Gayle Smith
for Tri-State Livestock News

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August 13, 2012
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Low-stress foal weaning


Weaning is one of the most stressful times in a young horse’s life. The combination of being separated from its mother, undergoing changes in the diet, receiving more handling by humans and possibly a change in environment can stress a foal. Most foals are weaned between four to six months, with some being weaned as early as three months. Because this stress can make the foal more susceptible to illness, equine scientists are looking at ways to reduce stress at weaning.

What method is best

There are several methods to wean foals, but not everyone agrees on a method that works best. Owners must take several factors into consideration: their horses, facilities they have available, the environment, nutrition, and labor when selecting a method that works best for their farm or ranch.

Research has shown two of the best methods to wean foals with as little stress as possible are fenceline weaning, and nanny-mare weaning. Fenceline weaning a foal is accomplished by placing the foal on one side of the fence or in a separate pen. Then placing the mother on the other side of the fence or in the next pen. This type of weaning allows the mother and baby to have fenceline contact, this results in less pacing, running and whinnying during the first week. Pairs typically accept this method with little protest, and can be completely separated five to nine days later.

Another method with proven success is adding “nanny mares” to the herd. Nanny mares are adult mares unrelated to the mare or foal. Typically, these mares don’t have a foal of their own and are part of the herd from the time the foal is born. Their purpose is to serve as baby-sitters, which is proven to be a less stressful method of weaning foals once the mothers are taken away. Research showed foals weaned with this method whinnied and paced less, and ate and slept more.

Other ways to wean foals include abrupt weaning where the mares or foals are moved out of sight and out of hearing range from one another. Owners who use this method recommend moving the mares, for best results. If the foal is left in familiar surroundings and knows where its feed and water is located, it will experience less stress. However, if the foal is moved to new surroundings, it has multiple stress factors: not only did it lose its mother, but it’s exposed to a new environment and has to learn to locate food and water.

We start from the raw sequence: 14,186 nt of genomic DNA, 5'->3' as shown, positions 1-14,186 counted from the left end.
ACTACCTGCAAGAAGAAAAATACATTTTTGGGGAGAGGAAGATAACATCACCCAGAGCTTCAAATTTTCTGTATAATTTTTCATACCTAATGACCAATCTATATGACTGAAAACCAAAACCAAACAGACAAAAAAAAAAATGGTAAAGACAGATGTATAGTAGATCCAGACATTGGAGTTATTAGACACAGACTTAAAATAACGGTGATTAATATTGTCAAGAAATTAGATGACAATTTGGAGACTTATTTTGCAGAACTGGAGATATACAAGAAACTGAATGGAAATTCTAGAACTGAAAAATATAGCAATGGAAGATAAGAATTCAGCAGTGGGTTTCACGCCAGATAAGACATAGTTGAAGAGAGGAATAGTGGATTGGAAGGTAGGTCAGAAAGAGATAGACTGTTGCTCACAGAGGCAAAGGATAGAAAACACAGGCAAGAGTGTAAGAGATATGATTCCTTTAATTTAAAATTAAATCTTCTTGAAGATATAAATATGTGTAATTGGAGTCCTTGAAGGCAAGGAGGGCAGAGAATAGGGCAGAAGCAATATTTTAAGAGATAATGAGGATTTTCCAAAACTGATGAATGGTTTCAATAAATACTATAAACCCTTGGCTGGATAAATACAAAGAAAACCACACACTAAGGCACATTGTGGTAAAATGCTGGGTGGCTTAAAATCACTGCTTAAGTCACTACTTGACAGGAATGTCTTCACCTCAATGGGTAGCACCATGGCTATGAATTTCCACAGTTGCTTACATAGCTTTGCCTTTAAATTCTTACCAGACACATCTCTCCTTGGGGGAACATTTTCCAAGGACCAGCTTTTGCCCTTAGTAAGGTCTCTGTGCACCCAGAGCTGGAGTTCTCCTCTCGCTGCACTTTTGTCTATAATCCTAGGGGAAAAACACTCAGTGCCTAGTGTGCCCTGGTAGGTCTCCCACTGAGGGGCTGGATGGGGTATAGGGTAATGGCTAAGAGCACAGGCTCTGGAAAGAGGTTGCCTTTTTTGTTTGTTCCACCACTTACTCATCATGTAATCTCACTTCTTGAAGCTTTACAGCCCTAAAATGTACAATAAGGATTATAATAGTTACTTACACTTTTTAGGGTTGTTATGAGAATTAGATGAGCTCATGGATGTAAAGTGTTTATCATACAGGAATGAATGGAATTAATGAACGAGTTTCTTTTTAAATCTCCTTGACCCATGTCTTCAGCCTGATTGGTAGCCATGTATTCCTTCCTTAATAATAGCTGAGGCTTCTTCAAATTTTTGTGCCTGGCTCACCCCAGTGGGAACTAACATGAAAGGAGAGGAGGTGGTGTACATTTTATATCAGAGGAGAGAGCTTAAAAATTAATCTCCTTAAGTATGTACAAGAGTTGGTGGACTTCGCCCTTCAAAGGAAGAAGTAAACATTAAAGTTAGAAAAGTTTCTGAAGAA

Some owners also like to use a gradual method of weaning, if they have a more than just a couple mares with foals, which involves removing a few mares or foals at a time, until all the foals are weaned. One owner commented that when using this method she would remove mares a few at a time, leaving her most gentle, nurturing mares as the last to have their foals weaned because they were best baby-sitters.

Preparing the foal nutritionally

“Foals start eating some of its mother’s concentrate diet within days of birth,” Dr. Carey Williams, equine extension specialist and associate director of extension at the Equine Science Center with Rutger’s University, said. “Many people don’t realize that foals will eat their mother’s feed, as well as their own.”

Due to this, Williams encourages owners to hold off creep feeding the foal until it’s eight weeks old. By then the mare’s milk quality and production begins to decrease, so the foal won’t be able to meet its nutritional requirements through nursing alone. By offering creep feed at that point, the foal may not only have a higher average daily weight gain, but should experience less stress at weaning because it’s used to eating a concentrate diet. As the foal grows older, it will also start to consume hay and pasture.

Before four months of age, it’s recommended the foal be fed 0.5-1 kilogram of feed per 100 kilograms of body weight per day. The creep feed concentrate should be formulated for a growing horse with a correct balance of vitamins and minerals. It should contain 14-16 percent crude protein, 0.7-0.9 percent calcium, 0.5-0.6 percent phosphorus, 50-90 parts per million (ppm) copper, and 120-240 parts per million zinc.

Once the foal is weaned, free-choice, good quality grass or a mixed grass legume hay can be added to the diet. The concentrate portion of the diet can then be increased to 1-1.5 percent of the foal’s body weight, containing 14-16 percent crude protein, 0.8 percent calcium, 0.5 percent phosphorus, 50-80 parts per million copper, and 100-200 parts per million zinc.




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Tri-State Livestock News Updated Oct 16, 2013 03:30PM Published Sep 25, 2012 09:25AM Copyright 2012 Tri-State Livestock News. All rights reserved. This material may not be published, broadcast, rewritten or redistributed.